In September, the department and state officials put out news releases saying that a test at South Carolina’s Broad River Correctional Institution showed that a micro-jammer could block calls inside a cell block while allowing “legitimate calls” a foot outside its walls.

But a technical report on the same test by the National Telecommunications and Information Administration was squishier. It noted that the test involved only one of the 14 gsm jammer required to block calls in half the cellblock. And it found that jamming was detected at least 65 feet away, though it said it was unclear how significant that interference would be to regular cell-phone service.

The telecommunications agency would not comment on the study.

Precise jamming — limited to a specific distance and also only to cellphone frequencies— is prohibitively expensive, especially for larger correctional facilities, said Ben Levitan, a technical engineer who has worked with the South Carolina corrections department in the past and read the NTIA’s report.

That kind of jamming is “cool in theory, but it’s impractical,” he said.

A 2018 T-Mobile report also concluded that jammers with the precision to overpower only phone frequencies up to a certain distance would generally be too expensive for prisons.

How SC prisoners have used cellphones

In Johns’ case, inmates at Lee used smartphones to pose as girls on the dating app Plenty of Fish. After they got a response, the inmates impersonated the girls’ parents, saying the girls were underage, asking for money or threatening to go to the cops.

The scammers demanded just over $1,100 from Johns. A single father who was already struggling with mental-health issues, Johns couldn’t afford that.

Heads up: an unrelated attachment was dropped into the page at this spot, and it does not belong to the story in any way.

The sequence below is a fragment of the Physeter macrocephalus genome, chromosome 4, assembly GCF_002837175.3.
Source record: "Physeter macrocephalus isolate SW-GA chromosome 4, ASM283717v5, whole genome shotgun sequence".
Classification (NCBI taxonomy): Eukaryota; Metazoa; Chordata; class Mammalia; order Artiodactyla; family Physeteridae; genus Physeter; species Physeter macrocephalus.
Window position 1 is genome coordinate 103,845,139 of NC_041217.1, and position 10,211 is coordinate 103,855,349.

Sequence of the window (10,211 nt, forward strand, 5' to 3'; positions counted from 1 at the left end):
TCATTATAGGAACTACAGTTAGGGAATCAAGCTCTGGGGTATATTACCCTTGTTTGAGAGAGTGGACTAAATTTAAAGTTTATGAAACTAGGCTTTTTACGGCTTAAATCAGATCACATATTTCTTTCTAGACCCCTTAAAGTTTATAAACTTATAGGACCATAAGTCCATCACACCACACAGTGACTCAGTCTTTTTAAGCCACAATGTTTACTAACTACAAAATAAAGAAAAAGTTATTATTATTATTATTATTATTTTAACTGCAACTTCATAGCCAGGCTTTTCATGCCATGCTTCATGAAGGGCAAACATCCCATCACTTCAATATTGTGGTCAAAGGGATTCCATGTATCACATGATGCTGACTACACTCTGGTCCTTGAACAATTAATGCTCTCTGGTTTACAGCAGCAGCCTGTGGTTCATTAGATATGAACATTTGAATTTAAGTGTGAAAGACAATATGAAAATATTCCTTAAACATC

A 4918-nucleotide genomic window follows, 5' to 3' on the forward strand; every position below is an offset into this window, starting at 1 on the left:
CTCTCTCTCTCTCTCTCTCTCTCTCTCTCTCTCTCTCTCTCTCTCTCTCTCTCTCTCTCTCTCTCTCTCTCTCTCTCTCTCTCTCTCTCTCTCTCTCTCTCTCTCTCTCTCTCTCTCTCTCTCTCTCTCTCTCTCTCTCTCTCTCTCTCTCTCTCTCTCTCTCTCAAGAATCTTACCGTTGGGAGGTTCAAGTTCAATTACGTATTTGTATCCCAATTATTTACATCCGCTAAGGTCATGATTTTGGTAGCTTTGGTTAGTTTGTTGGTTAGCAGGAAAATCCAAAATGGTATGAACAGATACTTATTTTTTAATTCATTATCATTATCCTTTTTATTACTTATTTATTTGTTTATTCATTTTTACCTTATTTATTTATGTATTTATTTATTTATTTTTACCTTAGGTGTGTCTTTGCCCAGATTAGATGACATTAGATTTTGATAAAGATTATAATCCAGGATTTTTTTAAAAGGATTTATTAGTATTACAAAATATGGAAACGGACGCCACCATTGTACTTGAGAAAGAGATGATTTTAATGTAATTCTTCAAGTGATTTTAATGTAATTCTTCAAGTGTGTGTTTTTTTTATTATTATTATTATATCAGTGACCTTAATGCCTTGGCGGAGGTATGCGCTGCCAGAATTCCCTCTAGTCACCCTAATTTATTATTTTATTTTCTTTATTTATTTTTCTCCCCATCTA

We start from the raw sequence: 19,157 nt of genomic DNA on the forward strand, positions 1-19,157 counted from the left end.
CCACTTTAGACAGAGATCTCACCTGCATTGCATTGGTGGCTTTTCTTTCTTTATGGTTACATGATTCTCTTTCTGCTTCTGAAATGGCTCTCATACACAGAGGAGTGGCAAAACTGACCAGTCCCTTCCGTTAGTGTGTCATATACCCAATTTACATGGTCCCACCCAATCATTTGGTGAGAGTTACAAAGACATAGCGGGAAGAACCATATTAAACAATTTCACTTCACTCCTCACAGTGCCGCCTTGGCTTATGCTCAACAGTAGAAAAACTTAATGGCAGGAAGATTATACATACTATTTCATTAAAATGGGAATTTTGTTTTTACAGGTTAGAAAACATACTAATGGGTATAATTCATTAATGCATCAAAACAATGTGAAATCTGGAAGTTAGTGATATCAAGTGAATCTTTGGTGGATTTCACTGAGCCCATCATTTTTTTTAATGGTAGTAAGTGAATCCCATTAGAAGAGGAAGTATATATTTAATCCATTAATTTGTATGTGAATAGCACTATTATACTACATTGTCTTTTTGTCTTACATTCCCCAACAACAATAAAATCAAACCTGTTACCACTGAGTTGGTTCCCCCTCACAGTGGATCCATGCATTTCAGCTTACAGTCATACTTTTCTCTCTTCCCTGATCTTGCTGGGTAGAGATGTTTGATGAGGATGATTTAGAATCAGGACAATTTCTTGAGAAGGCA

Three weeks after his suicide, Johns’s mother, Kathy Payne-Bowling, got a Facebook message asking her to contact an inmate at Lee. She told her ex-husband, Kevin, who talked to the inmate and was told that other prisoners had called their son.

“I couldn’t believe it when I found out,” Payne-Bowling said. “These guys, they’re not supposed to have phones in the first place!”

Read between the lines:Transcripts of text, Facebook messages between Jared Johns, his mom and alleged scammers

The family contacted the police, and within a month the local district attorney’s office charged two inmates with blackmail in relation to Johns’ death. They have pleaded not guilty. No trial date has been set.

The U.S. attorney in South Carolina also charged 15 people, including five Lee inmates, in a similar scam in 2018. Prosecutors say the alleged perpetrators extorted nearly $560,000 from 442 service members. Three inmates pleaded guilty earlier this year, as did seven people on the outside who helped to orchestrate the scheme.

The Johns family plans to testify in favor of legalizing jammers at a Senate hearing later this year.

But the family blames corrections officials for not doing more to prevent inmates from getting phones in the first place.

“If these guys in the prison just kept the phones out like they’re supposed to, this wouldn’t have happened,” said Johns’ twin brother, Jacob. “I would still have my brother. I would still have my family. I’d still have our life.”
June 2023